It started around David Law’s parents’ dining room table. A decade later, “The Tennis Podcast” is the conscience of the game and how the sport communicates with itself.
The hosts of a podcast that throws rocks at the downtown New York film world have long hidden their identities. Now they’re ready to reveal themselves.
Listen to a story about a man who couldn’t understand his feelings — until he decided to get rid of his couch.
Every opinion starts with a story.
Hosts Wesley Morris and Jenna Wortham catch up before their spring season — which is going to sound a little different.
Imagine a world that gave high schoolers more options.
After two years of the pandemic, these shows — covering sex and dating, office politics and family dynamics — will help you manage the return to normalcy.
Vocabulary imposed from on high sometimes just can’t catch on.
Krista Tippett, the host of the popular podcast about big questions, is striking out on her own.
Regulators in Europe and the UK have opened an antitrust probe into a deal between Google and Meta on online advertising, in the latest effort to tackle the market power of the world’s biggest technology companies.
The move follows US antitrust investigators who are also probing an agreement informally known as “Jedi Blue.” The search engine giant and Facebook’s parent company have been accused of working together to carve up advertising profits, acting together to buttress their businesses.
The EU and UK probes represent the latest assault on Big Tech from global regulators that are also preparing to unleash new rules designed to challenge the primacy of groups such as Google, Meta and Amazon. In response, US tech groups have launched lobbying efforts in Washington and Brussels in an effort to protect their interests.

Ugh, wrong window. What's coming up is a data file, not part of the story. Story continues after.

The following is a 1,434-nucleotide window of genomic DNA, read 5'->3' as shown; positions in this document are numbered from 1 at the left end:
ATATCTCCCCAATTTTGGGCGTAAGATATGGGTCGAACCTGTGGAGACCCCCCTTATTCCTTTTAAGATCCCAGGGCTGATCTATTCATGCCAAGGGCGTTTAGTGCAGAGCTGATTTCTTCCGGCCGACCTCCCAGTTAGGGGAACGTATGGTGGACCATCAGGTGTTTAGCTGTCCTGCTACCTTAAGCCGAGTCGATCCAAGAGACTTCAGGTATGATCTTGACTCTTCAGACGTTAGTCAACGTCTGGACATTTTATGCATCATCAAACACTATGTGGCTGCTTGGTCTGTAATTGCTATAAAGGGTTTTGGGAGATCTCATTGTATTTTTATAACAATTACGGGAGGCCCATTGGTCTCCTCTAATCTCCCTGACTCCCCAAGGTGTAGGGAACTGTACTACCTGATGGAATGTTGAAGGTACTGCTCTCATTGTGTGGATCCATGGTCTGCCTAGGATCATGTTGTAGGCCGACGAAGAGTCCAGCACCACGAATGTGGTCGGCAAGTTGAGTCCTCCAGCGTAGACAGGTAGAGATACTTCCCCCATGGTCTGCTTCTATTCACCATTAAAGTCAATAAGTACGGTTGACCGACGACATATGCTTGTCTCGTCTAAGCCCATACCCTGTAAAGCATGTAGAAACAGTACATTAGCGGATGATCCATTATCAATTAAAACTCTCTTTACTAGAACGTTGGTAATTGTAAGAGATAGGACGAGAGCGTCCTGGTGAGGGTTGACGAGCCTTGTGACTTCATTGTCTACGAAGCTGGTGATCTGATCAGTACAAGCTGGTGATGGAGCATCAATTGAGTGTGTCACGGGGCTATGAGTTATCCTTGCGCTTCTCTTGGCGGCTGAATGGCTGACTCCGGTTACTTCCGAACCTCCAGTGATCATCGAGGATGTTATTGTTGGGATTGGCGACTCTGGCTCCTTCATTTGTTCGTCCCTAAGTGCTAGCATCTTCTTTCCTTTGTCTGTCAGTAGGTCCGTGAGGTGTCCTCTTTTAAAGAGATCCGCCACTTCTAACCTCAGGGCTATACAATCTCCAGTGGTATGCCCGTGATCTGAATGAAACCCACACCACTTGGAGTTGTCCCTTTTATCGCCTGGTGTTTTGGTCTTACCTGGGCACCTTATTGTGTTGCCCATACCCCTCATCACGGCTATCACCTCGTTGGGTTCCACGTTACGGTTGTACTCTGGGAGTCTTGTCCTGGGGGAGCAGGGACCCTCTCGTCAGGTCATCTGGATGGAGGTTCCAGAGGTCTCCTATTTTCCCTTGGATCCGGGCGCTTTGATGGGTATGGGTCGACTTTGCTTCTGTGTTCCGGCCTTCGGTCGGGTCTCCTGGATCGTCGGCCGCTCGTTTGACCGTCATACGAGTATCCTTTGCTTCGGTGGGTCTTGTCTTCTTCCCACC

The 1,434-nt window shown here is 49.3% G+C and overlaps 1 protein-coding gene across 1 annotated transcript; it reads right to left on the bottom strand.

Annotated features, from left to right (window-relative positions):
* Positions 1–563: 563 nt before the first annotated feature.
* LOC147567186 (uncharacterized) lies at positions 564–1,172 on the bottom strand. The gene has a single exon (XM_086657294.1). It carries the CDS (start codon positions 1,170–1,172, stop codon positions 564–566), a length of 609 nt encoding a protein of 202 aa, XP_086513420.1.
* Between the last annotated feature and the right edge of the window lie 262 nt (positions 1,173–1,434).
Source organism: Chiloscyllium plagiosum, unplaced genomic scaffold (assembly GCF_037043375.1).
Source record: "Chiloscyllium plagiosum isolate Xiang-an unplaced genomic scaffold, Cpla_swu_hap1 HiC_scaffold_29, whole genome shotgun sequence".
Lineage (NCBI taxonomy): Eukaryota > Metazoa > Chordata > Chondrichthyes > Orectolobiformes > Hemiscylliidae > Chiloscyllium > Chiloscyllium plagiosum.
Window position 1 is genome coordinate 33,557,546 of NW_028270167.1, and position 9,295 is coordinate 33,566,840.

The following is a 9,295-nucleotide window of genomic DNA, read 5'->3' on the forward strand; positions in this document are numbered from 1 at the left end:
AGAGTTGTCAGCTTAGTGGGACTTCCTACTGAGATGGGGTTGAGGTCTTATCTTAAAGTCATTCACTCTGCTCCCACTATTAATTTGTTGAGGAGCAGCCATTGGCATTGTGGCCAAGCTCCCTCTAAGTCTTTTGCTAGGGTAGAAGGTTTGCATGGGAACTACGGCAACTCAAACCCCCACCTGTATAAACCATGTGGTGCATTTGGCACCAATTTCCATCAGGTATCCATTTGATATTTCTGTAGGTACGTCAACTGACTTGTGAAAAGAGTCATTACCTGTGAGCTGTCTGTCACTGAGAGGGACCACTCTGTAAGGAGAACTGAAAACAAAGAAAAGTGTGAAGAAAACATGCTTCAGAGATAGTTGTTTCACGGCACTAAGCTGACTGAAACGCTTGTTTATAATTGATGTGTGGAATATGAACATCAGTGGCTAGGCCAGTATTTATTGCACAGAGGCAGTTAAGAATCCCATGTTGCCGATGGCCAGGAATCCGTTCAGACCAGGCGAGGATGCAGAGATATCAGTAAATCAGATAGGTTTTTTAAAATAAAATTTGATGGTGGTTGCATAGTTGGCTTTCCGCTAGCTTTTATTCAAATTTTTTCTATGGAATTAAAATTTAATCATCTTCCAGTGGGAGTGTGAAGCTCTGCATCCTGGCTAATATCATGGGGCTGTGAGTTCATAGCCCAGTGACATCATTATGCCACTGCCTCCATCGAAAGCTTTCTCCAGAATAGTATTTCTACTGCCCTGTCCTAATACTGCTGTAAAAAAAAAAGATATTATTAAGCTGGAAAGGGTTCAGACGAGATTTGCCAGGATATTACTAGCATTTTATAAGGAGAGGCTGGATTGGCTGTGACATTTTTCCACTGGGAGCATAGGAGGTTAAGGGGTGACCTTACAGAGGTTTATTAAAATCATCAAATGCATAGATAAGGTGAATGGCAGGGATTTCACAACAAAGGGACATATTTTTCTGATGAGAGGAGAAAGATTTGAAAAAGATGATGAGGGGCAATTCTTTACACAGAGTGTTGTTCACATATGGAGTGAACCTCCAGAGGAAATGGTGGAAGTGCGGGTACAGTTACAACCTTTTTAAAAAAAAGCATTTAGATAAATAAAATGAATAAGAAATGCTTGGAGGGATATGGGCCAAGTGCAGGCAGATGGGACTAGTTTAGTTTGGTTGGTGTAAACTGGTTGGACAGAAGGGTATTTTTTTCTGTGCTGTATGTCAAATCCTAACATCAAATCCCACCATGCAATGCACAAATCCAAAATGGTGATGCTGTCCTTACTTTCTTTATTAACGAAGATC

Adnan Syed, who is serving life in prison in Maryland for the 1999 killing of Hae Min Lee, still insists on his innocence and is seeking a sentence reduction.
The podcast hosted by Matthew Sitman and Sam Adler-Bell offers history lessons that middle-aged liberals, young socialists and even some conservatives can love.
Independent companies like Prologue Projects, Campside Media and Rococo Punch try different strategies in a market roiled by Silicon Valley and Hollywood.
In these shows, the promise of “happily ever after” turns into a nightmare, with stories of abusers who ruthlessly exploit their victims’ desire for love.
Today, Spotify is the dominant streaming music platform in several regions, including the United States. But lately there has been a lot of interest among Spotify users in trying something new.
Some are just curious to see what else is out there since they’ve used Spotify for a long time while its competitors have continued to mature. Some are seeking to make a change because of controversies around the platform’s deal with podcaster Joe Rogan or its financial relationship with artists.
Whatever your reasons, there are several well-established competitors that offer many of the same features as Spotify. We’ll quickly run down what distinguishes them.
She hooks tree branches, slips on rocks, and shines a light on the topics nobody talks about in her sport.
The host, Michael Barbaro, reflects on half a decade of the show.
Streaming-audio platform Spotify has announced its acquisition of two podcasting companies, each of which sheds some light on Spotify’s long-term plan to dominate the podcasting business.
The online audio giant is acquiring both Podsights and Chartable. The companies make two of the leading tools related to marketing, advertising, metrics, and analytics for audio content.
Podsights is an advertising measurement tool that allows advertisers to see how many people were exposed to their ads, as well as how effective the ads were at driving purchases. Chartable is somewhat similar, but it’s aimed at podcast creators, not advertisers. It helps podcasters track audience growth and see what factors are driving that growth.
The deal that brought his podcast to Spotify is said to be worth over $200 million, more than was previously known. Accusations that he spreads misinformation have roiled the company.
Podcasts have been a freewheeling corner of digital life, but the potential for profits is changing that.